The Law on Conspiracy and its Punishments in Nevada
Conspiracy is a charge leveled against two or more people who have agreed to work together to commit a crime in the State. Nevada's laws against conspirators are slightly different from the federal laws, however, the greater bulk of the proceedings and resolutions remain the same.
The primary difference is that while federal laws indicate that a prosecuting attorney must prove that there was an action that indicated that the intention to commit the crime was serious and not hearsay. In Nevada, as long as two or more people agreed to commit the crime, they can be charged under a conspiracy, the prosecutor does not have to show that the conspirators pursued an action that indicated they intended to go through with the crime.
What this means is that it is easier for the prosecuting attorney in Nevada to ensure that all the conspirators face punishment for partaking in the conspiracy. There are various kinds of crimes that fall under the purview of conspiracy. These include murder, robbery, sexual assault, racketeering and more. The charges for conspiracy is not the same as the ones for the actual crime that the conspirators intended to commit. If the conspirators went ahead with the crime, then they will all be given the same indictment for the crime.
What constitutes a conspiracy in Nevada?
Nevada holds every person who has come together as a group to pursue illegal activities in the State, is responsible for potential criminal activity through their conspiracy laws. While the prosecuting attorney will have to prove that the defending conspirators indeed intended to commit a crime, the prosecutor does not have to show that the conspirators took action towards committing the crime.
Conspiracy in Nevada is then applicable in all circumstances where two or more people agree to engage in an act of harm against people or property within the State. Every person in the group of conspirators receives the same punishments. If the crime was actually committed, then those charges are separate from conspiracy charges. However,all the conspirators will receive the same punishment for the crime. This means that even if a conspirator was nor directly involved in carrying out the crime, by virtue of being a conspirator to the crime, they will still receive the same indictment as all other members.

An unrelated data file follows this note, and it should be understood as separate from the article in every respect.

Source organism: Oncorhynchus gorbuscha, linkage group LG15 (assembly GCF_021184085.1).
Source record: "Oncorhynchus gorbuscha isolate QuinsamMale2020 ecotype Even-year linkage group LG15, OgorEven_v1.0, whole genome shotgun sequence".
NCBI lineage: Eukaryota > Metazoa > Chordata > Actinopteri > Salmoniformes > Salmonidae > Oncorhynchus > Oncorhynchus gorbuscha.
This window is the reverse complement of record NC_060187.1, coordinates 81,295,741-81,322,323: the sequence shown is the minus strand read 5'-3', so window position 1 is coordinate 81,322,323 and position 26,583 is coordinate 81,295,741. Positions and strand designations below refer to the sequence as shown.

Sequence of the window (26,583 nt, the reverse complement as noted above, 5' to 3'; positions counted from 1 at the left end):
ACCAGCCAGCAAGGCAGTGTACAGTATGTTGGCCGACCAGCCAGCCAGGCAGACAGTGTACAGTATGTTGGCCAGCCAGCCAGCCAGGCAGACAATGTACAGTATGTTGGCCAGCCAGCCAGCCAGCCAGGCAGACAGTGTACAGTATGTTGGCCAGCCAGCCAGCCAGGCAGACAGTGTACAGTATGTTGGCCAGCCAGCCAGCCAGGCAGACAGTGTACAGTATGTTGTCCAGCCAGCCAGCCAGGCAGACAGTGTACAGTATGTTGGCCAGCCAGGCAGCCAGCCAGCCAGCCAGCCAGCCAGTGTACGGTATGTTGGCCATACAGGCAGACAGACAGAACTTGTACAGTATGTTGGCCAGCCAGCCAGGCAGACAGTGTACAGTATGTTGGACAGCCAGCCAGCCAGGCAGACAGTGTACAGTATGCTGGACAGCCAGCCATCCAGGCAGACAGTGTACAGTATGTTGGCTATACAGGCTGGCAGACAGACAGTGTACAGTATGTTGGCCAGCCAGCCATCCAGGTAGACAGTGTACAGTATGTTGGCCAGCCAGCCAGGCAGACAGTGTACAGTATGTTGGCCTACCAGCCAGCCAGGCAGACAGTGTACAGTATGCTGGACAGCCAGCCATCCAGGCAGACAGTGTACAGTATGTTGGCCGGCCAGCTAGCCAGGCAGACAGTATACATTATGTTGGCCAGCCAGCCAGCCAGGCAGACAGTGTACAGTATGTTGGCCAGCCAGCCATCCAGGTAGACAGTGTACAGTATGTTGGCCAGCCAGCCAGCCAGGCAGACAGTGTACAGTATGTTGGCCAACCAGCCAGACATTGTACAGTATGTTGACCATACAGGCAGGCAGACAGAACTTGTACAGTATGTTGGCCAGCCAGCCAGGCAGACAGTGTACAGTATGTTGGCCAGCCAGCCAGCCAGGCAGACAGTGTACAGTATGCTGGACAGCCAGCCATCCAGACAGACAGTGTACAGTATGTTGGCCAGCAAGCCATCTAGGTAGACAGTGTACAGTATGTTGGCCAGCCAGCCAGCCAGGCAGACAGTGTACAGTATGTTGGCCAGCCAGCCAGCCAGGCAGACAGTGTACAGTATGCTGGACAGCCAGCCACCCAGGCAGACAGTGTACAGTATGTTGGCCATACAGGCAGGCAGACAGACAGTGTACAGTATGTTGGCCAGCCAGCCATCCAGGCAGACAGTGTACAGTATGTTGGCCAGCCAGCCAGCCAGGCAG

It is not considered a conspiracy charge when a person accidentally or due to the use of coercion assists the conspirators in pursuing their crime. This could include a family member, friend or acquaintance who purchases the items needed by a conspirator for a crime without knowing what it is for. Similarly, someone who offers knowledge or a shopkeeper who sells the items that could potentially be or were used in a crime is not responsible for that crime. The reason behind this is that in these instances, there was no intention to commit a crime or to help those who were intending to commit crimes.
Punishment for Conspiracy in Nevada
Conspiracy is usually considered a Category B Felony in Nevada. This is punishable by serving no more than five years in jail or a fine. If the conspiracy was to commit murder, then the charges automatically become more serious and the conspirators could face anywhere between two to ten years in prison or deliver a fine of no more than $5000.
If the conspirators were intending to pursue racketeering, then the time spent in prison could go up to twenty years. The fines for racketeering can also go up to $25,000. Depending on the intended crime, especially if it was of a less severe nature, the conspirators could only receive a misdemeanor charge. If they receive this charge, they will have to spend a year in a State Penitentiary and can be charged with fines up to $2000.